The Staten Island ferry boat Andrew J. Barberi crashed into the St. George Terminal Pier at the Staten Island Ferry terminal Saturday morning, leaving at least 60 people injured, authorities said (according to CNN.com). New York Mayor Michael Bloomberg’s office told CNN that 60 passengers had minor injuries. Fire official have since estimated a lower number of 38 injured but 17 of those have been hospitalized. Two of the injured were police officers assigned to work on the ferry docks.
The ferry boat, the Andrew J. Barberi, was the same boat involved in an October 2003 crash that killed 11 people and injured 42. The pilot in 2003, Richard J. Smith, had passed out at the helm because he had been using pain medication. The Barberi was recommissioned at a cost of nearly $9 million and put back into service.
There were 252 passengers and 18 crew members on board the vessel at the time of Saturday’s crash.
The cause of the accident remains undetermined. Initial reports indicate the captain may have lost control of the boat’s engines.
“As soon as we got to the port it just slammed right into the dock and pushed everybody back. It was chaos, pandemonium. It was something like I’ve never been through in my life,” ferry passenger Alex Gonzalez told NY1.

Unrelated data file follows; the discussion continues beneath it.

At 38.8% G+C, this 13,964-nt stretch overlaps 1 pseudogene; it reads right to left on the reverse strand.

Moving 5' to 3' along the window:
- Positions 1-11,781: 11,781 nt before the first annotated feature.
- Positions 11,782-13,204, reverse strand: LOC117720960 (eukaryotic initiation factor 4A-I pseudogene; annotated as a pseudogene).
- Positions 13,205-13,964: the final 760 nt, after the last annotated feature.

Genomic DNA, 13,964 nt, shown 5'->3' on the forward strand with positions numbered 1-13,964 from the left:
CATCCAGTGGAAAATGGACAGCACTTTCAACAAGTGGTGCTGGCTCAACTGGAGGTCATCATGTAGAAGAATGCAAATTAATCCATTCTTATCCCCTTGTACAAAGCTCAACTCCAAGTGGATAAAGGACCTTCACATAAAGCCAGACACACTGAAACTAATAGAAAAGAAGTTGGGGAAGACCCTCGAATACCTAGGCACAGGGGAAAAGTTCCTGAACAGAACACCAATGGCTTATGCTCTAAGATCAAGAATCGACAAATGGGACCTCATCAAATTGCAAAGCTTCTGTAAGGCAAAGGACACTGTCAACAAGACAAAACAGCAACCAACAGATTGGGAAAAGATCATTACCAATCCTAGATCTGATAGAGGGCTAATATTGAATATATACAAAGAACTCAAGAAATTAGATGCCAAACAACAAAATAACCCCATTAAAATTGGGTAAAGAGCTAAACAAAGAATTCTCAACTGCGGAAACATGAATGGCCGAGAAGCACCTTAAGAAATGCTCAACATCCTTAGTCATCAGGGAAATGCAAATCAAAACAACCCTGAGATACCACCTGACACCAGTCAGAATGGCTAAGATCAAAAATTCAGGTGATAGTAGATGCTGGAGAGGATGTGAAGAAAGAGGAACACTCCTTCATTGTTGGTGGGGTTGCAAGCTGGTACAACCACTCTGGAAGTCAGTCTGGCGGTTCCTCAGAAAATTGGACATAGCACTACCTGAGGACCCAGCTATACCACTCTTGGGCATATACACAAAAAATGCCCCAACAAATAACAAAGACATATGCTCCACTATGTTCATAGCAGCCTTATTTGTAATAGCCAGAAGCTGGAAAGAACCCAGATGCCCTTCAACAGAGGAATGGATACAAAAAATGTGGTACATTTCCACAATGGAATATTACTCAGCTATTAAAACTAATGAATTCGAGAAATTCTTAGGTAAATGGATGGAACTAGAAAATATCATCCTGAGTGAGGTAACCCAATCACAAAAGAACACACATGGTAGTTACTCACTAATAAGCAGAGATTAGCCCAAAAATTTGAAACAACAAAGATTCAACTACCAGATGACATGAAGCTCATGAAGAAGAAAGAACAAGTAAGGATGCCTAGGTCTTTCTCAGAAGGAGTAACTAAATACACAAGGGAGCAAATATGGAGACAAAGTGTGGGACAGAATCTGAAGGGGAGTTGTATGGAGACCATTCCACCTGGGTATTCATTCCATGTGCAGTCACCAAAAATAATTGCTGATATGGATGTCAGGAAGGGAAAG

The Staten Island Ferry Terminal is no “safe harbor.” Last July, a Staten Island ferry crashed into the St. George Ferry Terminal, when the boat lost power before docking. There were 15 injuries. As the ferry was attempting to dock, the captain had told the passengers to brace for a hard landing.
Five ferries carry about 65,000 passengers daily on a 5.2-mile run between Staten Island and the southern tip of Manhattan. Ferry service has resumed but Slip 5 where the crash occurred remains closed at this time.
Contact your New York Ferry Accident Attorneys NOW to discuss any questions you may have about the accident and who will be liable for your damages. We have over 45 years of experience handling ferry accident cases and cases in and around the Staten Island and New York areas. Your claims may be covered under maritime law.